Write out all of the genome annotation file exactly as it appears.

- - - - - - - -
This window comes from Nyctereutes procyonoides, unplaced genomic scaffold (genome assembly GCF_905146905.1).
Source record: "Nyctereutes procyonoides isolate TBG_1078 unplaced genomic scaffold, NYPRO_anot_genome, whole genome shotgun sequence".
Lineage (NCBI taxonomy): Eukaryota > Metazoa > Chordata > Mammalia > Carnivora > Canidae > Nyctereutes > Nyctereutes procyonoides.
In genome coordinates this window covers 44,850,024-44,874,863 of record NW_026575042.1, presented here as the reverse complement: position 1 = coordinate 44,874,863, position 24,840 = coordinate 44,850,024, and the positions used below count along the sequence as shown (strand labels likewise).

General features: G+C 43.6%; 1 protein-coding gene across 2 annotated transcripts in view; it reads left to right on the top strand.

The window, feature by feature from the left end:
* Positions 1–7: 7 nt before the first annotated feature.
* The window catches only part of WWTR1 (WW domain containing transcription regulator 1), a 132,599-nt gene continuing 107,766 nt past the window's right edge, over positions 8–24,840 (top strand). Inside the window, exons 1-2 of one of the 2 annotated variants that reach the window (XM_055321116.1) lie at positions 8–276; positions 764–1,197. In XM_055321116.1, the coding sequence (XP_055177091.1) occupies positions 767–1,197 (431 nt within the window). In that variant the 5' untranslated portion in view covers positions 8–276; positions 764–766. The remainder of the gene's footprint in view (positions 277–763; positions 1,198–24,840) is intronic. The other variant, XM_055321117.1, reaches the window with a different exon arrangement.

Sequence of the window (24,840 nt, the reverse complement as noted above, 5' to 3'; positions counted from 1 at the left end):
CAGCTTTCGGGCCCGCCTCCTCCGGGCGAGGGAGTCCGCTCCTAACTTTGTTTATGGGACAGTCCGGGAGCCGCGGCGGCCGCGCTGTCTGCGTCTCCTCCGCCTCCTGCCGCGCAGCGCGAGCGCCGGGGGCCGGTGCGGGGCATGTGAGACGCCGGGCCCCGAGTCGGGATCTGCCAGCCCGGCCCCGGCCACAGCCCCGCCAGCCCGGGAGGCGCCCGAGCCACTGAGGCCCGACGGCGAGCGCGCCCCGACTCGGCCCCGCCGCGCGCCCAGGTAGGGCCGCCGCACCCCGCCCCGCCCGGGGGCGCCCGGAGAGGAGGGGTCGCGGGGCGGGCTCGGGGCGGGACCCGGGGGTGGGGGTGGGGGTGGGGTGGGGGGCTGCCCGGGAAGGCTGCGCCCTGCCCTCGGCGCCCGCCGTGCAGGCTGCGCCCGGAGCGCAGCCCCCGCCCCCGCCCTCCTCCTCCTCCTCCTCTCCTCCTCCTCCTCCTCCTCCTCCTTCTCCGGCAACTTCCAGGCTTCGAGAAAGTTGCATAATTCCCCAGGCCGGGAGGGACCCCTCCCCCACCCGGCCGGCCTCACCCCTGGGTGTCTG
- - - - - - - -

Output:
This window comes from Nyctereutes procyonoides, unplaced genomic scaffold (genome assembly GCF_905146905.1).
Source record: "Nyctereutes procyonoides isolate TBG_1078 unplaced genomic scaffold, NYPRO_anot_genome, whole genome shotgun sequence".
Lineage (NCBI taxonomy): Eukaryota > Metazoa > Chordata > Mammalia > Carnivora > Canidae > Nyctereutes > Nyctereutes procyonoides.
In genome coordinates this window covers 44,850,024-44,874,863 of record NW_026575042.1, presented here as the reverse complement: position 1 = coordinate 44,874,863, position 24,840 = coordinate 44,850,024, and the positions used below count along the sequence as shown (strand labels likewise).

General features: G+C 43.6%; 1 protein-coding gene across 2 annotated transcripts in view; it reads left to right on the top strand.

The window, feature by feature from the left end:
* Positions 1–7: 7 nt before the first annotated feature.
* The window catches only part of WWTR1 (WW domain containing transcription regulator 1), a 132,599-nt gene continuing 107,766 nt past the window's right edge, over positions 8–24,840 (top strand). Inside the window, exons 1-2 of one of the 2 annotated variants that reach the window (XM_055321116.1) lie at positions 8–276; positions 764–1,197. In XM_055321116.1, the coding sequence (XP_055177091.1) occupies positions 767–1,197 (431 nt within the window). In that variant the 5' untranslated portion in view covers positions 8–276; positions 764–766. The remainder of the gene's footprint in view (positions 277–763; positions 1,198–24,840) is intronic. The other variant, XM_055321117.1, reaches the window with a different exon arrangement.

Sequence of the window (24,840 nt, the reverse complement as noted above, 5' to 3'; positions counted from 1 at the left end):
CAGCTTTCGGGCCCGCCTCCTCCGGGCGAGGGAGTCCGCTCCTAACTTTGTTTATGGGACAGTCCGGGAGCCGCGGCGGCCGCGCTGTCTGCGTCTCCTCCGCCTCCTGCCGCGCAGCGCGAGCGCCGGGGGCCGGTGCGGGGCATGTGAGACGCCGGGCCCCGAGTCGGGATCTGCCAGCCCGGCCCCGGCCACAGCCCCGCCAGCCCGGGAGGCGCCCGAGCCACTGAGGCCCGACGGCGAGCGCGCCCCGACTCGGCCCCGCCGCGCGCCCAGGTAGGGCCGCCGCACCCCGCCCCGCCCGGGGGCGCCCGGAGAGGAGGGGTCGCGGGGCGGGCTCGGGGCGGGACCCGGGGGTGGGGGTGGGGGTGGGGTGGGGGGCTGCCCGGGAAGGCTGCGCCCTGCCCTCGGCGCCCGCCGTGCAGGCTGCGCCCGGAGCGCAGCCCCCGCCCCCGCCCTCCTCCTCCTCCTCCTCTCCTCCTCCTCCTCCTCCTCCTCCTTCTCCGGCAACTTCCAGGCTTCGAGAAAGTTGCATAATTCCCCAGGCCGGGAGGGACCCCTCCCCCACCCGGCCGGCCTCACCCCTGGGTGTCTG